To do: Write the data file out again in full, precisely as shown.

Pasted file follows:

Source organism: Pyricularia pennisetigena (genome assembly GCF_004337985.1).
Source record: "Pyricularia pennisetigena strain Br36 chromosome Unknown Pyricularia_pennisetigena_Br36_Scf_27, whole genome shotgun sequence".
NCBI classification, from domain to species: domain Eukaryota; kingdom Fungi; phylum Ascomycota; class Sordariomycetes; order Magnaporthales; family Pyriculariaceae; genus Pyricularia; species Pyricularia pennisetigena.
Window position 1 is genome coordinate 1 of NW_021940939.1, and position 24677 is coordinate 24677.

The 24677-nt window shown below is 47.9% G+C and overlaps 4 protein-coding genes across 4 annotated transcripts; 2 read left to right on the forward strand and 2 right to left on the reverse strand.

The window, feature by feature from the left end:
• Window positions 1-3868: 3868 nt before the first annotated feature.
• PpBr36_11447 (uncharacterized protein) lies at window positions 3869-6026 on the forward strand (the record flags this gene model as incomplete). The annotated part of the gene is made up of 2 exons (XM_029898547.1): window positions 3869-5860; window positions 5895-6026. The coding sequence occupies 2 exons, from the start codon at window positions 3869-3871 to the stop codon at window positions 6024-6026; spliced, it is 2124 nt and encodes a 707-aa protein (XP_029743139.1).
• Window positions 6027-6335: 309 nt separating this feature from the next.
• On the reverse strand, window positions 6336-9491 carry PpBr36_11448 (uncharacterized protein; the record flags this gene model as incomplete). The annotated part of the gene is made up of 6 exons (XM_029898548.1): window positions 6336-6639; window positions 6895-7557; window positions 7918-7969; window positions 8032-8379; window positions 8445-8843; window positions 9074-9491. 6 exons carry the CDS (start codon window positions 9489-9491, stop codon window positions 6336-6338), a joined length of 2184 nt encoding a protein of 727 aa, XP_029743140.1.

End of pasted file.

Source organism: Pyricularia pennisetigena (genome assembly GCF_004337985.1).
Source record: "Pyricularia pennisetigena strain Br36 chromosome Unknown Pyricularia_pennisetigena_Br36_Scf_27, whole genome shotgun sequence".
NCBI classification, from domain to species: domain Eukaryota; kingdom Fungi; phylum Ascomycota; class Sordariomycetes; order Magnaporthales; family Pyriculariaceae; genus Pyricularia; species Pyricularia pennisetigena.
Window position 1 is genome coordinate 1 of NW_021940939.1, and position 24677 is coordinate 24677.

The 24677-nt window shown below is 47.9% G+C and overlaps 4 protein-coding genes across 4 annotated transcripts; 2 read left to right on the forward strand and 2 right to left on the reverse strand.

The window, feature by feature from the left end:
• Window positions 1-3868: 3868 nt before the first annotated feature.
• PpBr36_11447 (uncharacterized protein) lies at window positions 3869-6026 on the forward strand (the record flags this gene model as incomplete). The annotated part of the gene is made up of 2 exons (XM_029898547.1): window positions 3869-5860; window positions 5895-6026. The coding sequence occupies 2 exons, from the start codon at window positions 3869-3871 to the stop codon at window positions 6024-6026; spliced, it is 2124 nt and encodes a 707-aa protein (XP_029743139.1).
• Window positions 6027-6335: 309 nt separating this feature from the next.
• On the reverse strand, window positions 6336-9491 carry PpBr36_11448 (uncharacterized protein; the record flags this gene model as incomplete). The annotated part of the gene is made up of 6 exons (XM_029898548.1): window positions 6336-6639; window positions 6895-7557; window positions 7918-7969; window positions 8032-8379; window positions 8445-8843; window positions 9074-9491. 6 exons carry the CDS (start codon window positions 9489-9491, stop codon window positions 6336-6338), a joined length of 2184 nt encoding a protein of 727 aa, XP_029743140.1.